It isn’t only computers that have memory problems. Just ask anyone over a certain age—or take a look at this entertaining new book.
As the title indicates, Schachter (Psychology/Harvard Univ.) describes seven generic failings to which everyone’s memory is prone. Transience is the loss of details over time; everyone remembers last night’s dinner better than that of a week ago, and that of a year ago is often entirely forgotten. Absentmindedness is the familiar inability to remember where you left your car keys or whether you took your medicine. One of the most frustrating is blocking (the “it’s right on the tip of my tongue”) phenomenon, in which a familiar word or name refuses to emerge from memory (often coming back in the middle of the night). Also common is misattribution, for example crediting Sean Connery for a role played by some other actor. Suggestibility is the tendency to adopt and hold onto false memories suggested by some other outside influence (such as a leading question) or to recall feeling at the time of a past event an emotion only experienced much later. A variety of biases lead us to reconstruct the past to match current beliefs, or to place ourselves at the center of events in which we were minor participants. Finally, there is persistence, the inability to forget even years later some traumatic event such as a rejection or a faux pas. For each of these traits, the author suggests causes as well as potential remedies: gingko biloba for transience, for example. In a summary chapter, Schacter argues that each of these failures is in fact an aspect of some positive trait without which memory would be far less valuable.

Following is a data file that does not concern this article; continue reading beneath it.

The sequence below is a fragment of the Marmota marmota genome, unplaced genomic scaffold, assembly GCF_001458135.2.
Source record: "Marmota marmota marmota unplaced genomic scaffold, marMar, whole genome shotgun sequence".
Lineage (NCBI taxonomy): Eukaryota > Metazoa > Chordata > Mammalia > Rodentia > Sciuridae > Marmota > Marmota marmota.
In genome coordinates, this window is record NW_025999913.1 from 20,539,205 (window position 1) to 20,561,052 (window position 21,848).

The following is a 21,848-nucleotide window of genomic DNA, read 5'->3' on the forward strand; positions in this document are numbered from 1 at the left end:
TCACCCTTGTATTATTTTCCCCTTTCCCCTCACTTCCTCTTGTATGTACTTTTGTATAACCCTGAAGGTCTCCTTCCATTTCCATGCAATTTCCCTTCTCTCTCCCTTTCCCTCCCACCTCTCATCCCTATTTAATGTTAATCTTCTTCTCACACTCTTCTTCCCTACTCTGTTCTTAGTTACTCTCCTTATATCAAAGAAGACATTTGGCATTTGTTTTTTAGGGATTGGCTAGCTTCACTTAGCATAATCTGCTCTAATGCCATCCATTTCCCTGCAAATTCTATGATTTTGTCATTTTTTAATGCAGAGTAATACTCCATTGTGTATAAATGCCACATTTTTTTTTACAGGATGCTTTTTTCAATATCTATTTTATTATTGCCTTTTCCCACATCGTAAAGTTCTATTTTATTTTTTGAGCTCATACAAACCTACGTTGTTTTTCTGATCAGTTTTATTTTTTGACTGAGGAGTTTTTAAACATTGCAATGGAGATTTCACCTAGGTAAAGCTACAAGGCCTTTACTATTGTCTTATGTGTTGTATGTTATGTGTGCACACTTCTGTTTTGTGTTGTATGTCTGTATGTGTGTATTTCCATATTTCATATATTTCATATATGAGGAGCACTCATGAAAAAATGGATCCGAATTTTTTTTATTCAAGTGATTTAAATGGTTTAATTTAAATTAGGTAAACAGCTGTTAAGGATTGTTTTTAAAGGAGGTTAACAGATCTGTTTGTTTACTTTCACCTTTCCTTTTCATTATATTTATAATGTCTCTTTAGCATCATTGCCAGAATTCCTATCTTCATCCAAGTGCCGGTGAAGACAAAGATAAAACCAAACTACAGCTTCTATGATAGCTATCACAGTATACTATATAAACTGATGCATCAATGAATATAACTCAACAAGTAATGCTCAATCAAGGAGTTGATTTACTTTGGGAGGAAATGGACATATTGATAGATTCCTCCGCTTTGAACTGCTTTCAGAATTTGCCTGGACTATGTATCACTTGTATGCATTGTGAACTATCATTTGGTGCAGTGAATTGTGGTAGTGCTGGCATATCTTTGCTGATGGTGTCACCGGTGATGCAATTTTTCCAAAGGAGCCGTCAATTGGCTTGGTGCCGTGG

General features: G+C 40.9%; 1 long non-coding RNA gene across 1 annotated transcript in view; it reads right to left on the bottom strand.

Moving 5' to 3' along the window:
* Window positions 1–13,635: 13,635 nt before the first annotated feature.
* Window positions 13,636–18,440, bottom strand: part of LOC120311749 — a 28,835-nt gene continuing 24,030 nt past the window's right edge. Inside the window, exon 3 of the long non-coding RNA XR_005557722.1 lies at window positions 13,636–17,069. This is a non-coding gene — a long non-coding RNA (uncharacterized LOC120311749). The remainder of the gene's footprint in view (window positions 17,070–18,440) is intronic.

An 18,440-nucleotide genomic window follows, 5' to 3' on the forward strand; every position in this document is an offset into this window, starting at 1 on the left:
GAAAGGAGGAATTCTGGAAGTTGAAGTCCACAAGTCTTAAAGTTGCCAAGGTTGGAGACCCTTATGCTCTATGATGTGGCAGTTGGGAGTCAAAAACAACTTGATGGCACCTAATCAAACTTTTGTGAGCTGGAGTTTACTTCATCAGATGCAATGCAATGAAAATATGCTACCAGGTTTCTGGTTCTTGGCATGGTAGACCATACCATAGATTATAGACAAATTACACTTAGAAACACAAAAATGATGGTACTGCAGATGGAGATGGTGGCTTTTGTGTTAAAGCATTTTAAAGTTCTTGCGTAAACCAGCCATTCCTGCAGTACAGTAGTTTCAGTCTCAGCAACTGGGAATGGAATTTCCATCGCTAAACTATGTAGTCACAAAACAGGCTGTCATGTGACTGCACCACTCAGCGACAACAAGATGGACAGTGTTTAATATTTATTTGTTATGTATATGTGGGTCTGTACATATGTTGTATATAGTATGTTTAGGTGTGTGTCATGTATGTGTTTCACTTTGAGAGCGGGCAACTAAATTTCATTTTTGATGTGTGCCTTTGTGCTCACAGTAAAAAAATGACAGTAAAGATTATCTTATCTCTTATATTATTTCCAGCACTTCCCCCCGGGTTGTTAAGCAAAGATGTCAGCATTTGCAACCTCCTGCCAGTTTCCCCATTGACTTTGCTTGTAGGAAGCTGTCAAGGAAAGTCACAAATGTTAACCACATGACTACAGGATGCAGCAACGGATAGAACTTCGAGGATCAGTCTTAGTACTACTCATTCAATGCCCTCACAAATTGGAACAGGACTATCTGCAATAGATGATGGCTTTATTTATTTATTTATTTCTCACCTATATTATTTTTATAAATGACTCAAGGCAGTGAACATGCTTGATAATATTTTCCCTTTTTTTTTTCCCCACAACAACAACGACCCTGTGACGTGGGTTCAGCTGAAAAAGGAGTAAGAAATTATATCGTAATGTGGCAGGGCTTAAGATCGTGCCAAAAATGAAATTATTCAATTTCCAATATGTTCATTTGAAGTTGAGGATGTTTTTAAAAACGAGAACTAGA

A lively and well-written survey, spiced up with incidents from recent headlines.